Anyway, I saturated a spot at a time on a cotton cloth with mineral oil, then I rubbed it real hard against the lapping compound block until I had a good transfer amount on the cloth. Then I just started the elbow grease process. It actually didn't take all that long to get it looking really clean. I used an ice cream stick with the cloth wrapped around it to get the nooks and canny's, and managed to polish every single nook and cranny.

    Something interesting though, I also polished the front of the cylinder and got it looking like new. Here's the interesting part, after running a bunch of 296 magnum loads, it now takes minimal effort to remove the circular black deposits that reappear, it's as if the polished finish doesn't allow the black carbon to stick as it did before.

    I had a gun smith buddy who asked to take a look at one I had polished, and he didn't believe me that it wasn't a nickel plated revolver until after looking at the model number. That;s how good it looked after being polished.

    I've also used the same process to strip guns for re-bluing.

    GS
     
  18. Hammer059

    Hammer059 Member

    Joined:
    Mar 21, 2015
    Messages:
    630
    Location:
    Lebanon County, PA
    Nice! Thanks for sharing, gamestalker.

    I'm sure your polishing the front of the cylinder had something to do with burn rings being easier to remove there. Maybe the original finish wasn't quite as smooth and gave it tiny little pores to kinda sink into? I might have to give that a try, because I actually forgot to polish the front of the cylinder :eek:
     
  19. Matt Dillon

    Matt Dillon Member

    Joined:
    Jan 4, 2003
    Messages:
    839
    Location:
    Houston, TX
    So folks, for a S&W 66-1, what would you recommend to just brighten it up a bit/ It is in great shape, but I'm sure some polish would brighten it up a bit. I hear flitz might work, then follow that with some paste wax?
     
  20. CajunBass

    CajunBass Member

    Joined:
    Jun 2, 2005
    Messages:
    6,383
    Location:
    North Chesterfield, Virginia
    That's what I do.
     
  21. Timtoolman

    Timtoolman Member

    Joined:
    Oct 12, 2015
    Messages:
    113
    Location:
    Central Pa.
    My wife bought a used 629-4 44 mag. That the stainless was nicked and scratched ,I used 400gr. 1000gr., 2000gr. Wet sand paper ,Then mother's polish , the results were out standing. Then replaced all side plate screws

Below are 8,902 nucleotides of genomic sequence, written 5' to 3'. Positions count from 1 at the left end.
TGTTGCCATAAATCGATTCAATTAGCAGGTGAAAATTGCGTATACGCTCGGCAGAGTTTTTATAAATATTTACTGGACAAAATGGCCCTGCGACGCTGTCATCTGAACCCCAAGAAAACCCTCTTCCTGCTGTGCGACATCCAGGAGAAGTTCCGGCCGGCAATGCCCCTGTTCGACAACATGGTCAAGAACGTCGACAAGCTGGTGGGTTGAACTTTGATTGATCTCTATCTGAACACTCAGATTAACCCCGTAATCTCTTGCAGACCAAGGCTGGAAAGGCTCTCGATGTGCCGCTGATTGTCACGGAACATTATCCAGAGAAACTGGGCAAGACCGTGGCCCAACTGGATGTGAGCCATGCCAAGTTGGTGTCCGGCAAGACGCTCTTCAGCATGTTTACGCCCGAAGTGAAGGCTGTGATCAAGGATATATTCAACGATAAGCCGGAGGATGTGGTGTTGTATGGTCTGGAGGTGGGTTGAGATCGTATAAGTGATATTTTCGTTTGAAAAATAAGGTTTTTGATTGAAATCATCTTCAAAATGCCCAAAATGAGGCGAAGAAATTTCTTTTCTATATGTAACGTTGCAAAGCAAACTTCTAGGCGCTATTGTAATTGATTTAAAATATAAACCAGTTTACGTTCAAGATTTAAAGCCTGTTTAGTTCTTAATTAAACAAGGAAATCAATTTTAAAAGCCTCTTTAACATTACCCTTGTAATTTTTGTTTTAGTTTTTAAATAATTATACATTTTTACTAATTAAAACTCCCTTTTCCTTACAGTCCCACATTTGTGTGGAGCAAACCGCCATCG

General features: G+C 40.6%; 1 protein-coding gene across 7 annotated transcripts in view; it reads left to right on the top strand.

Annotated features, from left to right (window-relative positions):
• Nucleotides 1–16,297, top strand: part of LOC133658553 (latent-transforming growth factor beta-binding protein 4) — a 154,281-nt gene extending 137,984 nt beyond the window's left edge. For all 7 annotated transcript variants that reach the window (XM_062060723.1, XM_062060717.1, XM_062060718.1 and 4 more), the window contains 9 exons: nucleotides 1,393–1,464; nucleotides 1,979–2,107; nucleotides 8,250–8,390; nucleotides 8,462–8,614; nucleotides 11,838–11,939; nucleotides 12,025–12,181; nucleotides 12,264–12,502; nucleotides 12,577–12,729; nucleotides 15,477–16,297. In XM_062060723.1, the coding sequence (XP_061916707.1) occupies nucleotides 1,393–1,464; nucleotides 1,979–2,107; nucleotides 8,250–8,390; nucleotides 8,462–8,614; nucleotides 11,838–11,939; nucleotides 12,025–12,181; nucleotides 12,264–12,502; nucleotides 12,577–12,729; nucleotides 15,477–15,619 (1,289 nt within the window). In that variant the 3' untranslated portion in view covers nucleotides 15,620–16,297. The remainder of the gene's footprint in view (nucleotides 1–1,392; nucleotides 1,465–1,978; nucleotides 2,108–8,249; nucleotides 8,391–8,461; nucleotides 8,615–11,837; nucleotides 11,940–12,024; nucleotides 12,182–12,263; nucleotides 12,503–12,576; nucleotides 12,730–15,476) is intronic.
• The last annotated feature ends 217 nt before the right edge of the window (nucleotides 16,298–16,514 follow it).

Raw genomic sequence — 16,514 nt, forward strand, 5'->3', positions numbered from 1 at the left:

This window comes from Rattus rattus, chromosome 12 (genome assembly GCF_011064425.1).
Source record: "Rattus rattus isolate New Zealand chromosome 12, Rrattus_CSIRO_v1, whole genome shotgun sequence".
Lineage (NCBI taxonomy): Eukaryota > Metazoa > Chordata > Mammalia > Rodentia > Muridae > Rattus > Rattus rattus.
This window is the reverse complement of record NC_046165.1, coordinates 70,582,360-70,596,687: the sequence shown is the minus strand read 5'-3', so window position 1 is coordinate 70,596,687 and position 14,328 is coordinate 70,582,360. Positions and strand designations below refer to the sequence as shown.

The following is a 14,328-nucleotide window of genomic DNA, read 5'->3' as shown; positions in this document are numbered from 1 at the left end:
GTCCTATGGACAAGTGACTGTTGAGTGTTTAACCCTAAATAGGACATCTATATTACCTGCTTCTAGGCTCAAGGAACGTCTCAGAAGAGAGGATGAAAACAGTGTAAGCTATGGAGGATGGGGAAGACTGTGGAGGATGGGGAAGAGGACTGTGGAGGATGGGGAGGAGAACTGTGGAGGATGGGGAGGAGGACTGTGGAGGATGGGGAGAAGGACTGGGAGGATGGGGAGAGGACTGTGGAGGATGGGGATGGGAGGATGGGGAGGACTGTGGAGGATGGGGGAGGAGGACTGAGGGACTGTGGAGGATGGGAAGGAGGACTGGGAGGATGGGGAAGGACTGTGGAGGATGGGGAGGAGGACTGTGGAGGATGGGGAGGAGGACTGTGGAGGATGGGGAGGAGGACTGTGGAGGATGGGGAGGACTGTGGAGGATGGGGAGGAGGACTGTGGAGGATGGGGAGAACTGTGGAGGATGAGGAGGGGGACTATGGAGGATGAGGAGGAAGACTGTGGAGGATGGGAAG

22. brutus51

    brutus51 Member

    Joined:
    Apr 7, 2013
    Messages:
    1,143
    FYI all stainless firearms are made with martensitic or precipitation hardening stainless which is magnetic and can corrode.
    Austenitic or 300 series is used where no corrosion is exceptable, such as kitchen sinks and hospital equipment. It is non magnetic and not heat treatable.

    There are different types of stainless steels: when nickel is added, for instance, the austenite structure of iron is stabilized. This crystal structure makes such steels virtually non-magnetic and less brittle at low temperatures. For greater hardness and strength, more carbon is added. With proper heat treatment, these steels are used for such products as razor blades, cutlery, and tools.

    Significant quantities of manganese have been used in many stainless steel compositions. Manganese preserves an austenitic structure in the steel, similar to nickel, but at a lower cost.

    Stainless steels are also classified by their crystalline structure:
    Austenitic, or 200 and 300 series, stainless steels have an austenitic crystalline structure, which is a face-centered cubic crystal structure. Austenite steels make up over 70% of total stainless steel production. They contain a maximum of 0.15% carbon, a minimum of 16% chromium and sufficient nickel and/or manganese to retain an austenitic structure at all temperatures from the cryogenic region to the melting point of the alloy.

    200 Series—austenitic chromium-nickel-manganese alloys. Type 201 is hardenable through cold working; Type 202 is a general purpose stainless steel. Decreasing nickel content and increasing manganese results in weak corrosion resistance.[27]

    300 Series—The most widely used austenite steel is the 304, also known as 18/8 for its composition of 18% chromium and 8% nickel.[28] 304 may be referred to as A2 stainless (not to be confused with AISI grade A2 air hardening alloy tool steel containing about 5% chromium). The second most common austenite steel is the 316 grade, also referred to as A4 stainless and called marine grade stainless, used primarily for its increased resistance to corrosion. A typical composition of 18% chromium and 10% nickel, commonly known as 18/10 stainless, is often used in cutlery and high-quality cookware. 18/0 is also available.